The specific barrier model, proposed and developed by Papageorgiou and Aki (1983a,b; 1985) provides the most complete, yet parsimonious, self-consistent description of the faulting process. It applies both in the “near-fault” and in the “far-field” region, thus allowing for consistent ground-motion simulations over the entire frequency range and for all distances of engineering interest. The model has been implemented in the stochastic method and calibrated with extended databases of response spectral amplitudes from earthquakes of intraplate regions (mainly eastern North America events), interplate regions, and regions of tectonic extension (Spudich et al., 1999, database). The ensemble average value of a key parameter of the specific barrier model, the local stress drop ΔσL, is ∼161 bars for interplate earthquakes, ∼114 bars for extensional regime earthquakes, and ∼180 bars for intraplate earthquakes. The high-frequency source spectral levels of interplate and extensional regime earthquakes deviate significantly from self-similar scaling. The deviation is most likely caused by the “effective” source area and/or irregularities in the rupture kinematics. We account for their overall effects through a high-frequency source complexity factor, ζ, in the source spectrum of the specific barrier model. As a result, inter- and intraplate source spectra show similar high-frequency levels at moderate magnitudes but intraplate earthquakes have higher spectral levels at the larger magnitudes. The interplate soil residuals show clear signs of nonlinear site response, whereas only slight signs of such nonlinearity are observed for the extensional dataset. The regional models calibrated in this study are in reasonably good agreement with other regional attenuation relationships and provide a reliable and physically realistic, yet computationally efficient, way to model strong ground motions with implications for seismic hazard and risk analysis.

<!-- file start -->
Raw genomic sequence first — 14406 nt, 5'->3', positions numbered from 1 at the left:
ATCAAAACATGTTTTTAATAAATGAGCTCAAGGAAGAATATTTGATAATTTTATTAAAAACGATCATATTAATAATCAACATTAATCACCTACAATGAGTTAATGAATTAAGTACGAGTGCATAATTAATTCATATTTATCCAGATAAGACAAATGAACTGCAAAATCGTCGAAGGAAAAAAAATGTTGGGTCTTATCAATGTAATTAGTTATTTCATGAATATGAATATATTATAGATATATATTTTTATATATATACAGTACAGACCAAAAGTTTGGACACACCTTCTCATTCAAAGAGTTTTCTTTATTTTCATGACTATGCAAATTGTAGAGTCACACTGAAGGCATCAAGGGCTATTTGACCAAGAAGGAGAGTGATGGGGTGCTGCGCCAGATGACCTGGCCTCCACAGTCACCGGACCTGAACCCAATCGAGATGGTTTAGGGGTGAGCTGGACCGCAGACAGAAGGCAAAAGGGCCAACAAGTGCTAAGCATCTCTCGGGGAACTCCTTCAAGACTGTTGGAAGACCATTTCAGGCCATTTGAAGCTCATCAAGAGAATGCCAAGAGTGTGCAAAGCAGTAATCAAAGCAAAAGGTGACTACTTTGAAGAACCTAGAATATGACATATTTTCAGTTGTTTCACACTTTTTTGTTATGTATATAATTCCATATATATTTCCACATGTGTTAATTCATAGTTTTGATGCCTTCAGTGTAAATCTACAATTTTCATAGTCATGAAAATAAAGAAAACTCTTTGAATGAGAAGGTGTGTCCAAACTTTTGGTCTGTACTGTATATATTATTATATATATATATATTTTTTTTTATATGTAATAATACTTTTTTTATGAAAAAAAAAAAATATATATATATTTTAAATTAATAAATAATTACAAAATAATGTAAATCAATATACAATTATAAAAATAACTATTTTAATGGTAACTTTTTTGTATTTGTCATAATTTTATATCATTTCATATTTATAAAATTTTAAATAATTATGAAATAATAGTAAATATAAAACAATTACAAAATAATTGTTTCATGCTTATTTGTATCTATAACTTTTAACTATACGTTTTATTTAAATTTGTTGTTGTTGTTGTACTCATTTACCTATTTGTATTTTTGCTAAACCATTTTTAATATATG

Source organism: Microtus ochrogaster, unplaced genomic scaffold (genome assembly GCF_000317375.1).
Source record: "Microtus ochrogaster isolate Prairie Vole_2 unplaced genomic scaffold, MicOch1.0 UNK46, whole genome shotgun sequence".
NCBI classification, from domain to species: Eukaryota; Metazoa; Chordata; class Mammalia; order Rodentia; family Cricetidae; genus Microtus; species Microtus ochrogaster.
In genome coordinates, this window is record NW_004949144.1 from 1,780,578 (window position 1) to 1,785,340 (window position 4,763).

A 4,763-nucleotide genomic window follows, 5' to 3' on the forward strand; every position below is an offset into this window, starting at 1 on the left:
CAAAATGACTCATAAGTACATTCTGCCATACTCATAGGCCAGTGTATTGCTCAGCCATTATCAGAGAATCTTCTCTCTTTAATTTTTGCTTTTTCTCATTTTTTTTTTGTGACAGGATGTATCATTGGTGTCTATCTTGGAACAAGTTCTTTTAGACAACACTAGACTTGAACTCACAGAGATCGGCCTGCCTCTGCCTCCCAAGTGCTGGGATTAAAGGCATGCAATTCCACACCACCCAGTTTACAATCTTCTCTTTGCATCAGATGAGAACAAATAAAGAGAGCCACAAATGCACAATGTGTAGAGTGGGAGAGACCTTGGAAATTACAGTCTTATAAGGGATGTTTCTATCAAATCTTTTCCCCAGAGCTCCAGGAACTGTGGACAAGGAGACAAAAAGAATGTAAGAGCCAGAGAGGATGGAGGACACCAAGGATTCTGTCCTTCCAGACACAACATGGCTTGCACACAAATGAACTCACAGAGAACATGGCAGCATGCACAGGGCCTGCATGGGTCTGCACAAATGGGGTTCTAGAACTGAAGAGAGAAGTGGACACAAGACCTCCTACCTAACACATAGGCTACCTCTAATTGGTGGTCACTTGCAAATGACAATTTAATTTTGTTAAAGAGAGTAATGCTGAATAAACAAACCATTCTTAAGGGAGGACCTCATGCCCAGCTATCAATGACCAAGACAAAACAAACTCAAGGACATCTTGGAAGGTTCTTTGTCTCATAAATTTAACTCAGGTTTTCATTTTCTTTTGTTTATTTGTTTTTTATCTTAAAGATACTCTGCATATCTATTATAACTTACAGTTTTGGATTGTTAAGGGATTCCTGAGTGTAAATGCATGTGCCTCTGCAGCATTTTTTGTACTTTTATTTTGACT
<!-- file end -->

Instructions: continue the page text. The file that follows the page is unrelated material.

Online material: Strong-motion station and event-station pair information.